August 24, 2021
IntelBrief: U.S. Evacuation Efforts in Afghanistan Receive a Boost from Key Allies
Bottom Line Up Front
- Qatar has played an outsized role in facilitating the safe passage and evacuation of U.S. citizens and vulnerable Afghans from Afghanistan.
- The Biden administration has been criticized heavily for its handling of the evacuation, with charges that it was unprepared for such a complex operation despite setting the timeline.
- Coordination among allies has been challenging and untold numbers of private individuals have been using their networks to help facilitate evacuations.
- The Biden administration is concerned about possible ISIS attacks at or around the airport and is actively working to counter this and other threats.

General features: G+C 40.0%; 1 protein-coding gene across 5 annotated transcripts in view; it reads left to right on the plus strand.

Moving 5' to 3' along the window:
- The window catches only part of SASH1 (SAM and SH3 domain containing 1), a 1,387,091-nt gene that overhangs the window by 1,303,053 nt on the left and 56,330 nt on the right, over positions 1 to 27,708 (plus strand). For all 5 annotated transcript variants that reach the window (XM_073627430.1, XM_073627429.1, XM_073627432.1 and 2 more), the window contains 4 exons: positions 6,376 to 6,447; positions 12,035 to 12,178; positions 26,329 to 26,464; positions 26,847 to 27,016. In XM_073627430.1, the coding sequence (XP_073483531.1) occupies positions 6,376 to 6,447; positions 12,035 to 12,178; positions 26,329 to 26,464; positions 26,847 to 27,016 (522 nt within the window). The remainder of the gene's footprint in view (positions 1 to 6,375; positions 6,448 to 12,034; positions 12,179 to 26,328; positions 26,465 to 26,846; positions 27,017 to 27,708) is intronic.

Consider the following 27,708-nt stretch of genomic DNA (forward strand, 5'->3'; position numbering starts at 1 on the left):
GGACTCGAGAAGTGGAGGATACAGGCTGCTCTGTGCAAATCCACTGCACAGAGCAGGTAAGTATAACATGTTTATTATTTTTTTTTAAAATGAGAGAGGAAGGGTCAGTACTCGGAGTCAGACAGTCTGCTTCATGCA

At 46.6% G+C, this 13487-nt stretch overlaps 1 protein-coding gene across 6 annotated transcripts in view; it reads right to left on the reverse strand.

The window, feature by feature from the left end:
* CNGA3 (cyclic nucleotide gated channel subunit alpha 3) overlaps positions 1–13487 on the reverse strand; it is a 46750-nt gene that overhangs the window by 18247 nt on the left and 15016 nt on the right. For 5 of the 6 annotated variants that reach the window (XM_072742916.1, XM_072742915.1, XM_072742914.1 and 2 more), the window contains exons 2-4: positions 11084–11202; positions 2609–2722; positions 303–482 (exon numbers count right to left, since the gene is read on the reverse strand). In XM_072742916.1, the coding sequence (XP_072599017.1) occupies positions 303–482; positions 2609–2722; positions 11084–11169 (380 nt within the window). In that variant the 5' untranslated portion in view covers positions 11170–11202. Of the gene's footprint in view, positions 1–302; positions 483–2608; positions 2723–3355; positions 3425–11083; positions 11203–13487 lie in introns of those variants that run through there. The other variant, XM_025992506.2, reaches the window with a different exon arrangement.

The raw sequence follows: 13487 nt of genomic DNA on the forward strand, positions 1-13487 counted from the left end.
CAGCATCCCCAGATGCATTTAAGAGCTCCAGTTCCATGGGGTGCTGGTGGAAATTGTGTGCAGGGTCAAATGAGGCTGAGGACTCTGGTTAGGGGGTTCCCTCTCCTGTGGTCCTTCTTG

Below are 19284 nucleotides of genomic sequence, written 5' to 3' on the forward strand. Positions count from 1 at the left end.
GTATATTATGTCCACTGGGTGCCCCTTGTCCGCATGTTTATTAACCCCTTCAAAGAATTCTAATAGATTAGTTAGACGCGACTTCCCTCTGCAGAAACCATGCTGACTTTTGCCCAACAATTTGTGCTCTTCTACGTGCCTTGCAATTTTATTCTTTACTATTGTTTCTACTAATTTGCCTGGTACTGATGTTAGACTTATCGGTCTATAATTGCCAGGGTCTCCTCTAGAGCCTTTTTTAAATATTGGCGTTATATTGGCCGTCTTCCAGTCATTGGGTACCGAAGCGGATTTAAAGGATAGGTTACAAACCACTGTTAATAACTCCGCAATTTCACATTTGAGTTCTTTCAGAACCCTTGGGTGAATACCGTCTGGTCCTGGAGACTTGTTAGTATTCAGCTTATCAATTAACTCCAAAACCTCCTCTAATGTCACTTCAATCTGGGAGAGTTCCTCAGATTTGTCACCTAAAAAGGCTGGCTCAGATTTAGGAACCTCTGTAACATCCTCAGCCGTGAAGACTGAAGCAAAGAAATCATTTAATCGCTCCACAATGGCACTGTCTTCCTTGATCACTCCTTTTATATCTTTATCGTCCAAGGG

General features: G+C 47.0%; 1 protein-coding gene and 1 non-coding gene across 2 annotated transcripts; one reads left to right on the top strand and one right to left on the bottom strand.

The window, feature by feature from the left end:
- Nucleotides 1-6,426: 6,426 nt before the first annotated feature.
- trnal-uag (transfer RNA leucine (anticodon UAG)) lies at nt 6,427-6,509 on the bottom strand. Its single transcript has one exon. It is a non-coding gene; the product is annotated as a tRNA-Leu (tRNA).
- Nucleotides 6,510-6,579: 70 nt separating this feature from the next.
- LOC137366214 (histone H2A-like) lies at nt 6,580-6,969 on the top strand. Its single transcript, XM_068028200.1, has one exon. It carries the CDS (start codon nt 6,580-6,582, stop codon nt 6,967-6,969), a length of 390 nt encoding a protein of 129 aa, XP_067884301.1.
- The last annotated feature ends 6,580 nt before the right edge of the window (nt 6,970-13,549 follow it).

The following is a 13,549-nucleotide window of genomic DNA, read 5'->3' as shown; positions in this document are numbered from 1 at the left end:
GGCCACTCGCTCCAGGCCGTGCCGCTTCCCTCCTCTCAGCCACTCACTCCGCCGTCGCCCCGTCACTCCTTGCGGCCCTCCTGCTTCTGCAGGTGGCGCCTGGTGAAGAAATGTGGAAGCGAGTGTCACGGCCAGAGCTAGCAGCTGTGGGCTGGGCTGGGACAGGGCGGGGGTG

In recent weeks, the United States has struggled to engineer a safe and orderly exit for Afghans seeking to depart the country, despite being the one to set the extraordinary timeline for an August 31 deadline. Scenes from outside Hamid Karzai International Airport have been chaotic and tragic, and there have been numerous reports of Taliban militants blocking access to the airport gates, as well as death and injuries among the desperate crowds. The Taliban is in control of entry points to the civilian side of the airport and its fighters have established checkpoints throughout Kabul leading to the transport hub. According to a report by the Financial Times, Qatar has been providing diplomatic escorts to ferry thousands of people safely to the airport. Last Friday, U.S. President Joe Biden thanked Qatar’s Emir Tamim bin Hamad Al Thani for his nation’s “generous support” in helping to evacuate American diplomats and U.S. citizens from Afghanistan. A.G. Sulzberger, the publisher of The New York Times, also thanked Qatar and said he was “deeply grateful” to the Qatari government for its assistance in helping the newspaper get its Afghan colleagues out of Afghanistan safely.